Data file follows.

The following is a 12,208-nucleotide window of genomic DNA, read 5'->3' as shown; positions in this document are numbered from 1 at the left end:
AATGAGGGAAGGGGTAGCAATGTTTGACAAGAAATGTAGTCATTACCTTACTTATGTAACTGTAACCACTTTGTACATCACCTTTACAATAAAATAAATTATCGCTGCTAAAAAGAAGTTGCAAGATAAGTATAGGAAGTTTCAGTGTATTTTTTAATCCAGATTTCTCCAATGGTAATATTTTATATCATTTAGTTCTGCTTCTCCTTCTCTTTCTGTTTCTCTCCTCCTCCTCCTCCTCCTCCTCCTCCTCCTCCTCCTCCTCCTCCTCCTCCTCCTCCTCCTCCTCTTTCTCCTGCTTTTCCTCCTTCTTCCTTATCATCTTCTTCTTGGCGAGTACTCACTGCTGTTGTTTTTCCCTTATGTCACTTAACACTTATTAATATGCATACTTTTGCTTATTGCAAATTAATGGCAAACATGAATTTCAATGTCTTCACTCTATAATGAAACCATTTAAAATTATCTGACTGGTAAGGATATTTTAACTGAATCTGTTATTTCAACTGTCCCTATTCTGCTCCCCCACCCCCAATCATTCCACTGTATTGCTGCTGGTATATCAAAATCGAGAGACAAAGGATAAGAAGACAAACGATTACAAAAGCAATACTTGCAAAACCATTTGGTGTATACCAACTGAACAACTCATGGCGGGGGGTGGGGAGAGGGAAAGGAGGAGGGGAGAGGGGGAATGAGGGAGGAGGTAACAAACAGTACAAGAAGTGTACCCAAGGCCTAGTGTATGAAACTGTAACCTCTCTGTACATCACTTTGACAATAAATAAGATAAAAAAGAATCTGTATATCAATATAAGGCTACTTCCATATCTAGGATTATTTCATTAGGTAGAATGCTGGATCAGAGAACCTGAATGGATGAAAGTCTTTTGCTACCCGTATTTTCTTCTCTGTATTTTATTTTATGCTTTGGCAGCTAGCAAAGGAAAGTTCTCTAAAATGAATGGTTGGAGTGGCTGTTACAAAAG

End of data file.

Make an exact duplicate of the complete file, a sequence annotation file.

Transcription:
The following is a 12,208-nucleotide window of genomic DNA, read 5'->3' as shown; positions in this document are numbered from 1 at the left end:
AATGAGGGAAGGGGTAGCAATGTTTGACAAGAAATGTAGTCATTACCTTACTTATGTAACTGTAACCACTTTGTACATCACCTTTACAATAAAATAAATTATCGCTGCTAAAAAGAAGTTGCAAGATAAGTATAGGAAGTTTCAGTGTATTTTTTAATCCAGATTTCTCCAATGGTAATATTTTATATCATTTAGTTCTGCTTCTCCTTCTCTTTCTGTTTCTCTCCTCCTCCTCCTCCTCCTCCTCCTCCTCCTCCTCCTCCTCCTCCTCCTCCTCCTCCTCCTCCTCTTTCTCCTGCTTTTCCTCCTTCTTCCTTATCATCTTCTTCTTGGCGAGTACTCACTGCTGTTGTTTTTCCCTTATGTCACTTAACACTTATTAATATGCATACTTTTGCTTATTGCAAATTAATGGCAAACATGAATTTCAATGTCTTCACTCTATAATGAAACCATTTAAAATTATCTGACTGGTAAGGATATTTTAACTGAATCTGTTATTTCAACTGTCCCTATTCTGCTCCCCCACCCCCAATCATTCCACTGTATTGCTGCTGGTATATCAAAATCGAGAGACAAAGGATAAGAAGACAAACGATTACAAAAGCAATACTTGCAAAACCATTTGGTGTATACCAACTGAACAACTCATGGCGGGGGGTGGGGAGAGGGAAAGGAGGAGGGGAGAGGGGGAATGAGGGAGGAGGTAACAAACAGTACAAGAAGTGTACCCAAGGCCTAGTGTATGAAACTGTAACCTCTCTGTACATCACTTTGACAATAAATAAGATAAAAAAGAATCTGTATATCAATATAAGGCTACTTCCATATCTAGGATTATTTCATTAGGTAGAATGCTGGATCAGAGAACCTGAATGGATGAAAGTCTTTTGCTACCCGTATTTTCTTCTCTGTATTTTATTTTATGCTTTGGCAGCTAGCAAAGGAAAGTTCTCTAAAATGAATGGTTGGAGTGGCTGTTACAAAAG